U.S. streaming giant Netflix Inc. confirmed it will not add 20 free-to-air Russian TV channels to its platform, which the streaming service could be obligated to carry out under Russian law.
“Given the current situation, we have no plans to add these channels to our service,” a Netflix spokesman said in a statement on Monday, referring to Russia’s attack on Ukraine.
Politico first reported that Netflix, which launched its service in Russia in October 2020, would fall under the new Russian regulations requiring compliance from March.
The regulations, overseen by Russia’s communications regulator, Roskomnadzor, require audiovisual services with more than 100,000 subscribers in that country to distribute 20 free-to-air news, sports, and entertainment channels.
The spokesman did not disclose how it would avoid the regulation and said it is monitoring the situation closely. Netflix’s service will continue to be available to people in Russia.
The streaming giant joined a string of major tech companies that have recently blocked content from Russia, including Facebook, Google, Twitter, and Microsoft.
Google barred the likes of RT and Sputnik and several other Russian channels from earning money for ads on their websites, apps, and YouTube videos, in line with recent EU sanctions.
Facebook parent company Meta Platforms on Monday said it will restrict access to Kremlin-backed news outlets RT, formerly known as Russia Today, and Sputnik on its platforms across the European Union.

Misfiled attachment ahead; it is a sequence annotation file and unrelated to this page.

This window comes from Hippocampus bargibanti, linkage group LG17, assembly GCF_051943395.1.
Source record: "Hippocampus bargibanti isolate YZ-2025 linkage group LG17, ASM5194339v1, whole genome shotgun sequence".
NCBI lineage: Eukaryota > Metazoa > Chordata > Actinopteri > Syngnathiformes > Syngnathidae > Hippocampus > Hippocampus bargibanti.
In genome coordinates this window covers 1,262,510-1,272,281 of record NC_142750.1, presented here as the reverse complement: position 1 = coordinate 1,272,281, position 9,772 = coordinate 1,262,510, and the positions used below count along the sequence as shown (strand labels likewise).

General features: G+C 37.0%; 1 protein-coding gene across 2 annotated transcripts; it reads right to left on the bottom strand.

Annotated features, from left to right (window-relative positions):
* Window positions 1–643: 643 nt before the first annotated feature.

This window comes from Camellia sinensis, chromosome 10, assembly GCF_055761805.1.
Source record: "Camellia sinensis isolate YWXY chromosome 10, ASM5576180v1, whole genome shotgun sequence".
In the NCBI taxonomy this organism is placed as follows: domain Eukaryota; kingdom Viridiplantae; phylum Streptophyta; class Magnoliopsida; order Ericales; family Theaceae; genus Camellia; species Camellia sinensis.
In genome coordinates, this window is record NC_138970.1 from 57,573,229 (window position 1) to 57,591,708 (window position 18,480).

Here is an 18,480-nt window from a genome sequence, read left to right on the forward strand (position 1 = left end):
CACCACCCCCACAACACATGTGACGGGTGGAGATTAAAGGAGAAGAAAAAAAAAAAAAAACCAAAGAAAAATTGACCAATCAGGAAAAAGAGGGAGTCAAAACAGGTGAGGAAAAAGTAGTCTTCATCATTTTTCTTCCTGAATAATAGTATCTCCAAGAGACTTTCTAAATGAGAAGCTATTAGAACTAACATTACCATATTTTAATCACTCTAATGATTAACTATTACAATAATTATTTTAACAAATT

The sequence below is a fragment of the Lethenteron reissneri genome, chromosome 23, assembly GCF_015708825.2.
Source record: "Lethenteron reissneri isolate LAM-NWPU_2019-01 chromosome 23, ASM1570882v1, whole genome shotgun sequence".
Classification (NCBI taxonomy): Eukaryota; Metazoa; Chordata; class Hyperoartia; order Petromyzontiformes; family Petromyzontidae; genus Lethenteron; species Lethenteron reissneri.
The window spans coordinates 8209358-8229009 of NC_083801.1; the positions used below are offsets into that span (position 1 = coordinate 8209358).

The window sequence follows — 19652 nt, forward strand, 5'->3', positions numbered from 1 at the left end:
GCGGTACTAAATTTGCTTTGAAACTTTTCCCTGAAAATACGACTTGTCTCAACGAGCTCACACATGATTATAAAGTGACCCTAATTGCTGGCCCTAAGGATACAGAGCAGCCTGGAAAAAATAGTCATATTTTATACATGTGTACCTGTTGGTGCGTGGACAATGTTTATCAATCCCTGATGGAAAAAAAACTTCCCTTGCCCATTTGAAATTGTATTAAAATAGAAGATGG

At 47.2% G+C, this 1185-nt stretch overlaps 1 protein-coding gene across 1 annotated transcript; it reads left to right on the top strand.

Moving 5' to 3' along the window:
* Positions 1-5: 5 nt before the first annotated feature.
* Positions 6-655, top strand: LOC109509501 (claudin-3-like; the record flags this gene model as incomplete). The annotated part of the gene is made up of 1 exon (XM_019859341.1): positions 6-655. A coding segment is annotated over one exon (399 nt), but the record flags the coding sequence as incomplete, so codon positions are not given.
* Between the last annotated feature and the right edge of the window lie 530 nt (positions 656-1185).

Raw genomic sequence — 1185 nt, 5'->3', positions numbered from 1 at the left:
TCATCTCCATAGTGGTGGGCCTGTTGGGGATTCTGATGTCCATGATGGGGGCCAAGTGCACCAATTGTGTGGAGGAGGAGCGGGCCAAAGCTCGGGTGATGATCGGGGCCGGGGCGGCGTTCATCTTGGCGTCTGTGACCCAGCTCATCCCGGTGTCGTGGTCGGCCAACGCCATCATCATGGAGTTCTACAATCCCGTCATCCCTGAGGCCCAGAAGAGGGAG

Elsewhere, Twitter said it is adding labels and reducing the visibility for tweets containing content from websites like RT and Sputnik, while Microsoft said it would remove RT apps from its app store, no longer display any state-sponsored RT and Sputnik content, and de-rank search results from Bing in an effort to “exposure of Russian state propaganda, as well to ensure our own platforms do not inadvertently fund these operations.”
The move by the companies come after European Commission President Ursula von der Leyen on Feb. 27 said the EU would ban RT and Sputnik, which she referred to as the “Kremlin’s media machine.”
“The state-owned Russia Today and Sputnik, and their subsidiaries, will no longer be able to spread their lies to justify Putin’s war,” von der Leyen said. “We are developing tools to ban their toxic and harmful disinformation in Europe.”
Katabella Roberts and Reuters contributed to this report.